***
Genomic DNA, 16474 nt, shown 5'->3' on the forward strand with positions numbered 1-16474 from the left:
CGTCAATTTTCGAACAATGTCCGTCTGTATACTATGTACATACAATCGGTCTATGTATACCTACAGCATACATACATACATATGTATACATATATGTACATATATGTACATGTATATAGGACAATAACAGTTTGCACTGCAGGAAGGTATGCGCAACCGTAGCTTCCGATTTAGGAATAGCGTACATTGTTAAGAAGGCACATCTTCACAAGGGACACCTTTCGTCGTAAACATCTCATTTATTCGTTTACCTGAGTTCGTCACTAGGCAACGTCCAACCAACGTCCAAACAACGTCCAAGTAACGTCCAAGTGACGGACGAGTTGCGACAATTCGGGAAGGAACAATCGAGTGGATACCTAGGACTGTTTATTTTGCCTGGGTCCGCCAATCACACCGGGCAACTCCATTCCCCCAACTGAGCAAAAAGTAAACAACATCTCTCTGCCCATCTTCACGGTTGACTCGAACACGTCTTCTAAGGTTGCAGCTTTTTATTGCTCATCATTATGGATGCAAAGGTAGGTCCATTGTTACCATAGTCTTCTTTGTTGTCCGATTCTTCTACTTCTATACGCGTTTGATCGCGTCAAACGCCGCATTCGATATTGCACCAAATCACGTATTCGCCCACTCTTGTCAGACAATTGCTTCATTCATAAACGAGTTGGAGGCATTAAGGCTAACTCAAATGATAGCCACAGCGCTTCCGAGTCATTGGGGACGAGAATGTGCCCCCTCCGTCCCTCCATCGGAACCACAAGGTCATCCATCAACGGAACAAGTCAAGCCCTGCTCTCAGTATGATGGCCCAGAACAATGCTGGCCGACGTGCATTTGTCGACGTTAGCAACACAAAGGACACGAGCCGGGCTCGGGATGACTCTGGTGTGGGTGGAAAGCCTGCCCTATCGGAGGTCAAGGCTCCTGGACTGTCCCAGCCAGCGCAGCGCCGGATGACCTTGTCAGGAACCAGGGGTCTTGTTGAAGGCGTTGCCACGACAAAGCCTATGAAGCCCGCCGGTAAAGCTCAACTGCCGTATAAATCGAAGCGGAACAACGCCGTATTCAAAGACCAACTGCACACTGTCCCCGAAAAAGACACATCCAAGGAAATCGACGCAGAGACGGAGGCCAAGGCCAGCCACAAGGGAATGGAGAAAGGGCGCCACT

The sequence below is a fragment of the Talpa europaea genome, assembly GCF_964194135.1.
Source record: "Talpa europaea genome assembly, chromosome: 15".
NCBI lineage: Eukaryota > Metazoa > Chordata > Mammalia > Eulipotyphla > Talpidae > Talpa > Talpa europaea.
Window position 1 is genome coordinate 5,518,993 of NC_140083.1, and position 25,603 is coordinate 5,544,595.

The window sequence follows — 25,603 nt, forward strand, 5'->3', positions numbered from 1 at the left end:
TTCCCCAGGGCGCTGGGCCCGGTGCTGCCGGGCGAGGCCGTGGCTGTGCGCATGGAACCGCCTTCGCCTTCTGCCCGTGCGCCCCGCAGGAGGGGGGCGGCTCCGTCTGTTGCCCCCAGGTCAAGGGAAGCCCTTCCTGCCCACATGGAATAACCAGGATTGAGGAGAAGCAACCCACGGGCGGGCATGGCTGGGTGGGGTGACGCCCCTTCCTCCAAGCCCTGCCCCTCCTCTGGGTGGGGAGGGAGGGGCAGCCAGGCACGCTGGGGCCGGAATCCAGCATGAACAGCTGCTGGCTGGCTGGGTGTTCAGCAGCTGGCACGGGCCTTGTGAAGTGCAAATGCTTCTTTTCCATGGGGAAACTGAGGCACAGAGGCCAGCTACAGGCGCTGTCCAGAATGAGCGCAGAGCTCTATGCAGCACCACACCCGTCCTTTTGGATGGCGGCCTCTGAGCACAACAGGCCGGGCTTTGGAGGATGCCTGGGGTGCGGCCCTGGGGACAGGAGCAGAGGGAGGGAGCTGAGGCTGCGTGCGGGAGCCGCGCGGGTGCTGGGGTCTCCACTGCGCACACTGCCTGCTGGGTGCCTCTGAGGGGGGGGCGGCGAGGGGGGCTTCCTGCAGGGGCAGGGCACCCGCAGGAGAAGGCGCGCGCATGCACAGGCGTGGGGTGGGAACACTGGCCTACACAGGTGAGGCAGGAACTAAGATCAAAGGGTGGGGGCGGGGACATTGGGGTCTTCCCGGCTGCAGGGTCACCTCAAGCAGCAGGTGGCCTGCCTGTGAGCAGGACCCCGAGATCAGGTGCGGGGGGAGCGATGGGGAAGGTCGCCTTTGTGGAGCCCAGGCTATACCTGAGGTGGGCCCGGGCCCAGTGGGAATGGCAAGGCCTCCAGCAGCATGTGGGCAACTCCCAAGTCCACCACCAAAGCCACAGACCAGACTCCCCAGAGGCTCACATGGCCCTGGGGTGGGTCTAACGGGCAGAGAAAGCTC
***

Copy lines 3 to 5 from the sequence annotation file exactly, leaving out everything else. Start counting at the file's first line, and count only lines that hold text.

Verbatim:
The sequence below is a fragment of the Talpa europaea genome, assembly GCF_964194135.1.
Source record: "Talpa europaea genome assembly, chromosome: 15".
NCBI lineage: Eukaryota > Metazoa > Chordata > Mammalia > Eulipotyphla > Talpidae > Talpa > Talpa europaea.